What’s Next for SPACs?

April 29, 2021 | ,

Combined area and line chart showing SPAC deals and gross proceeds since 2009 by year. Chart subtitle: 2021 has already seen a record number of SPAC deals and gross proceeds. Chart description: Left Y-axis shows Gross Proceeds in $ Billions, ranging from 0-1,200. X-axis shows years from 2009 to 2021 as of April 28. Right Y-axis shows IPO count from 0-350. Gross proceeds in area is minimal from 2009 to 2014, with steady increase from 2014-2019 and a huge jump in 2020 ($83B) and 2021 ($100B). Line of IPO count follows similar trend (2020: 248 IPOs, 2021: 308 IPOs). Chart source: SPACInsider as of April 28, 2021.

The ferocious appetite for Special Purpose Acquisition Companies (SPACs) continued its momentum throughout the first quarter of 2021. Investors could not get enough of this asset class as a record amount of capital flowed into the space. Through March, 2021 has already seen more SPAC IPOs than all of 2020, with over 300 new deals coming to market. Similarly, gross proceeds thus far through April are already over $100B, well past the $83B that was raised throughout 2020. The space has gotten so hot that sports celebrities like Shaquille O’Neal, Colin Kaepernick, and Alex Rodriguez have all put their names on SPACs that have recently hit the market.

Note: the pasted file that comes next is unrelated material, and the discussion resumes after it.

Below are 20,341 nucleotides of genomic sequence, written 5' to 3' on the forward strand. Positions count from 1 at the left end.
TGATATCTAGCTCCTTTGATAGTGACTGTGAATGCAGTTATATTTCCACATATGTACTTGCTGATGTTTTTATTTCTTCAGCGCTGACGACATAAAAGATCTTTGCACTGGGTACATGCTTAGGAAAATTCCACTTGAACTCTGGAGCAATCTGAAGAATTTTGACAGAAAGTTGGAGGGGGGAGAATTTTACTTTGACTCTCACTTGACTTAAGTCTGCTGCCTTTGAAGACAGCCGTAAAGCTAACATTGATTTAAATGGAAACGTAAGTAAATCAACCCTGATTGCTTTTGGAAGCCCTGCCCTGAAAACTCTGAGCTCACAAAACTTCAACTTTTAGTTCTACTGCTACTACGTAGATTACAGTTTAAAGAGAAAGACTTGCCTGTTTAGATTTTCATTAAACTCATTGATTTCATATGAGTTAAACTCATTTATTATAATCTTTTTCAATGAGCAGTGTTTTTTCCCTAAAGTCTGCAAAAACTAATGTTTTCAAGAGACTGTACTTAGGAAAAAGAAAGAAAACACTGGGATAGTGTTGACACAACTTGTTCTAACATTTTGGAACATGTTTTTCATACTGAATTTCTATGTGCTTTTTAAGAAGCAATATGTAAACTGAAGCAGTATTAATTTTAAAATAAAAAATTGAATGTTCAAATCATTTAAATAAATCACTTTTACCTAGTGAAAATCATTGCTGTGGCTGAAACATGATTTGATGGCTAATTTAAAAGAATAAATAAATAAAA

Can this momentum continue? The Securities and Exchange Commission (SEC) might have something to say about it. Earlier this month, the SEC issued new accounting guidance that would classify SPAC warrants as liabilities instead of as equity instruments, as they are currently classified. Warrants are given to capital providers like hedge funds that put up the capital for SPACs before an IPO, to offer the capital provider more upside once the company goes public. SPAC IPOs have since slowed, as affected SPACs would have to restate their financials if this becomes law. With this risk on the table, investors may begin to look elsewhere to put their capital to work, dampening this SPAC market frenzy.

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The opinions expressed herein are those of Marquette Associates, Inc. (“Marquette”), and are subject to change without notice. This material is not financial advice or an offer to purchase or sell any product. Marquette reserves the right to modify its current investment strategies and techniques based on changing market dynamics or client needs.

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